125 Migrant Sex Workers Arrested in Indonesia on New Year's Eve

Asia Pacific Regional Correspondent

One hundred and twenty-five migrants were arrested in raids on New Year's Eve in Indonesia. The raid on Sun City nightclub in West Jakarta saw 76 Chinese women arrested. An additional 49 migrants were also arrested during similar operations, with individuals coming from various countries such as Australia, Hong Kong, India, Papua New Guinea, France and Italy. As of 3 January, those detained through the raids remained held at the immigration detention center in Tangerang for further questioning. According to reports, it is likely they will be deported, though it is possible they could receive up to 5 years in jail and fines for breaking Indonesian immigration laws.

Immigration officials invited media to film the raid as it was conducted. Yurod Saleh, a director from the Immigration Office at the Law and Human Rights Ministry gloated to The Jakarta Post. He said, "it's a record for us. Many have been arrested and all are women. They were arrested for violating permits.” According to the IB Times, the raids resulted in confiscation of Chinese passports, mobile phones, lingerie and handbags, 15 million rupees in cash and contraceptives belonging to the women who were arrested.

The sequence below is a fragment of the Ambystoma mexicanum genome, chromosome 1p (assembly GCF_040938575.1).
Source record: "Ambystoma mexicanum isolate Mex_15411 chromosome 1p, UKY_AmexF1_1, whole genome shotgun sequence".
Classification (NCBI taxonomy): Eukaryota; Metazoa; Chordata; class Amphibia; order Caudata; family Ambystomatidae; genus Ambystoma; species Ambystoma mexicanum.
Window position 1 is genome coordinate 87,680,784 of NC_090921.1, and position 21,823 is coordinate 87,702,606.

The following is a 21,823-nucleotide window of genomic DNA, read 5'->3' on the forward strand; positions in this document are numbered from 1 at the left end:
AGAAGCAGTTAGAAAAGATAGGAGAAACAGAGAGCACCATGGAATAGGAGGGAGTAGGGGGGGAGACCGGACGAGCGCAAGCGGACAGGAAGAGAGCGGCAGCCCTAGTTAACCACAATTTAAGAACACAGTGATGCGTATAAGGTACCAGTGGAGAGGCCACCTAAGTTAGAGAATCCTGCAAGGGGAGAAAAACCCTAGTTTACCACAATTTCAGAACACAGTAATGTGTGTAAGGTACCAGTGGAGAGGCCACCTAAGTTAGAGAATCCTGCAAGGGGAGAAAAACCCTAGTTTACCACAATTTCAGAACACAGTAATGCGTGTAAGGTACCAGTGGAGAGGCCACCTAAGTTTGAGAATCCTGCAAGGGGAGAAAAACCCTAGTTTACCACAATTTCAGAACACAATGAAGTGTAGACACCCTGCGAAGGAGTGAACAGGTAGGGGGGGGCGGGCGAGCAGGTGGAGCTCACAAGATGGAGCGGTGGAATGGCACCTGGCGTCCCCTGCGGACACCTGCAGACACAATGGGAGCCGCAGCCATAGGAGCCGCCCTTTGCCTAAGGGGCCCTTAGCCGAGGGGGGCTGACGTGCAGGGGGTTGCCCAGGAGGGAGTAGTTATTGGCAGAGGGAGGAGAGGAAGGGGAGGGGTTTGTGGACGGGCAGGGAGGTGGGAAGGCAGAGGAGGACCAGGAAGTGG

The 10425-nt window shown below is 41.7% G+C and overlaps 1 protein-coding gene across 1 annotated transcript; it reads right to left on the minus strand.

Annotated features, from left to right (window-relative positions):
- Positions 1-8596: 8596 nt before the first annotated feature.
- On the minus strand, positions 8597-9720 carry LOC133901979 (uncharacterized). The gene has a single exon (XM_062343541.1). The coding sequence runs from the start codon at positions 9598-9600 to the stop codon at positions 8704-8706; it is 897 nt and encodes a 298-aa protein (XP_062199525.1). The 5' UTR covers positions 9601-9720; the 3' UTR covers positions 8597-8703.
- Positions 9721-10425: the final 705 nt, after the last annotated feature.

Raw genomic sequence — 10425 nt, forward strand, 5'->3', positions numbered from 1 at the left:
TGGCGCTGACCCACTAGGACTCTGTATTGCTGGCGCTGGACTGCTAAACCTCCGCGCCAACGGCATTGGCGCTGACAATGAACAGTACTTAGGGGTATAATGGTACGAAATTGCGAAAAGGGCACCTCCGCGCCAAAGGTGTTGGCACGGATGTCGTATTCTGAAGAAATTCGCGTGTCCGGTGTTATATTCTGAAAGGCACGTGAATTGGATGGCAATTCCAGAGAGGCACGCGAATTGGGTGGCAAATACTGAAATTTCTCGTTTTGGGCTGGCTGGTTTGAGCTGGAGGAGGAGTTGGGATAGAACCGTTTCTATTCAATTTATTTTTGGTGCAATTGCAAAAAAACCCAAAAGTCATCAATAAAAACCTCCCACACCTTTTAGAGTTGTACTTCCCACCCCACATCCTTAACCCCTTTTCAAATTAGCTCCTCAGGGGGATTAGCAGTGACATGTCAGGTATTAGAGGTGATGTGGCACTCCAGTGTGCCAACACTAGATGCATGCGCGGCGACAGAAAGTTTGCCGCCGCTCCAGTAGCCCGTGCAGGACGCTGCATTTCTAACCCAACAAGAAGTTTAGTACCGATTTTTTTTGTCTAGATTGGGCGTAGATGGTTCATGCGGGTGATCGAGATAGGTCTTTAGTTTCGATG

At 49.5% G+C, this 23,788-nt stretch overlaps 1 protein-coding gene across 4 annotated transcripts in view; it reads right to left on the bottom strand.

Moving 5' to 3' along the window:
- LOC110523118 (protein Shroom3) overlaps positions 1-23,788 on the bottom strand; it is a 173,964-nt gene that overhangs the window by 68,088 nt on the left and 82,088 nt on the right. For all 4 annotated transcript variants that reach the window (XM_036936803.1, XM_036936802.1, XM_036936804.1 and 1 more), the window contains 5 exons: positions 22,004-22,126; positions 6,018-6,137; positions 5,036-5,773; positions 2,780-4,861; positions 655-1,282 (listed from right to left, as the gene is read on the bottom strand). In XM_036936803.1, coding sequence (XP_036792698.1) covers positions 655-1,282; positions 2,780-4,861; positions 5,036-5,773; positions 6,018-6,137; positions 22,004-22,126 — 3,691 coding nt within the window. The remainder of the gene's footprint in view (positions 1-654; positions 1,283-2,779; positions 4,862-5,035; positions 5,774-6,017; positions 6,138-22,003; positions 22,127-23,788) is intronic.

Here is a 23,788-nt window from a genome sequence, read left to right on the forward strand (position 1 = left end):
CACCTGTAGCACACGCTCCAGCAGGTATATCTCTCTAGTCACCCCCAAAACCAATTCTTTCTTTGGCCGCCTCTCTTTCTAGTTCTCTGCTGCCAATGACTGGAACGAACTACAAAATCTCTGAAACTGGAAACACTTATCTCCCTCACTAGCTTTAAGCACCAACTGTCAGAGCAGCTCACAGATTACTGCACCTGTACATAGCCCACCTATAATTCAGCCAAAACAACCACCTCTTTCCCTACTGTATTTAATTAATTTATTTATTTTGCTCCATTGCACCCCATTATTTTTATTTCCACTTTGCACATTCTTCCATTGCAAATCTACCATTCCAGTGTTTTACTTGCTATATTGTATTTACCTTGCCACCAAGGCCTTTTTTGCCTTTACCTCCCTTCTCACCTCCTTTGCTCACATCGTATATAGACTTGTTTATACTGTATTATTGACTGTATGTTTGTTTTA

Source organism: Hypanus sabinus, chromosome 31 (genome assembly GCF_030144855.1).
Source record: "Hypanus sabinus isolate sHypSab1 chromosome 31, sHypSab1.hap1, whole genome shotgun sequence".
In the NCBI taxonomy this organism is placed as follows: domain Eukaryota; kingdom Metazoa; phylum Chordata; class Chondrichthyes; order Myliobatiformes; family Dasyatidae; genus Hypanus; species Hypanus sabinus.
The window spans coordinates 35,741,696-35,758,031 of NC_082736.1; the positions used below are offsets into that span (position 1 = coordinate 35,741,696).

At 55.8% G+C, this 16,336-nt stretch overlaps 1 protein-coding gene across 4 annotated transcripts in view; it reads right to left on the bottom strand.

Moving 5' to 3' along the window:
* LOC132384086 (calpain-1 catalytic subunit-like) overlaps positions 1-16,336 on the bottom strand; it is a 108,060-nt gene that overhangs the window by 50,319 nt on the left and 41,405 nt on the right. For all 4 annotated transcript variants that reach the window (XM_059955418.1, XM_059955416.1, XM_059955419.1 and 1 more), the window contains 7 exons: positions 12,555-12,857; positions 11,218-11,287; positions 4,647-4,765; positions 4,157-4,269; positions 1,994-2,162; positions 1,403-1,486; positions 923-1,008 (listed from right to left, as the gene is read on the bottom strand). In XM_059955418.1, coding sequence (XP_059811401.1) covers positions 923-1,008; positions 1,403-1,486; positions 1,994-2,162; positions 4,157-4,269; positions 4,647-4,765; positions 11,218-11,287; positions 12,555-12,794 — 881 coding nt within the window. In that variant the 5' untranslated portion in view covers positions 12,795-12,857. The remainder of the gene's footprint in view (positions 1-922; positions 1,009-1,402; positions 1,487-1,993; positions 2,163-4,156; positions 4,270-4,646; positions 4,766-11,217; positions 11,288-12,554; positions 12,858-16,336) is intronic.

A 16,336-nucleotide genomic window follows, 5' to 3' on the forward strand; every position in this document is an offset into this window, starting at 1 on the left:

These raids are happening at a time of rising xenophobia, sex worker-phobia and anti-Chinese sentiments in Indonesia. Indonesian officials announced plans in 2016 to shut down red-light districts and end sex work in Indonesia. The past year has also seen misleading rumours spread on social media regarding the number of Chinese workers in Indonesia alongside racist depictions of Chinese workers as coming to "steal" work from Indonesian locals.

Such sentiments can be traced back to Dutch colonial times. When the Dutch ruled Batavia, they granted special concessions to a handful of Chinese living in the port. Despite many of the Chinese people in Indonesia also living in poverty, resentment from native Indonesians and the Dutch towards the growing wealth of a small proportion of the Chinese community lead to open bigotry towards the minority population. Even when Indonesia declared independence from the Dutch at the end of the second world war, many Indonesians of Chinese descent were labeled ‘aliens’ and denied citizenship, despite living in Indonesia for generations.

Earlier in 2016, Indonesian officials announced that they intended to close down all red-light districts in the country by 2019. However, following the demolition of Jakarta’s oldest red-light district, Kalijodo, sex work did not stop. Rather, sex workers were forcibly displaced and many workers moved on to different areas and some switched to advertising online.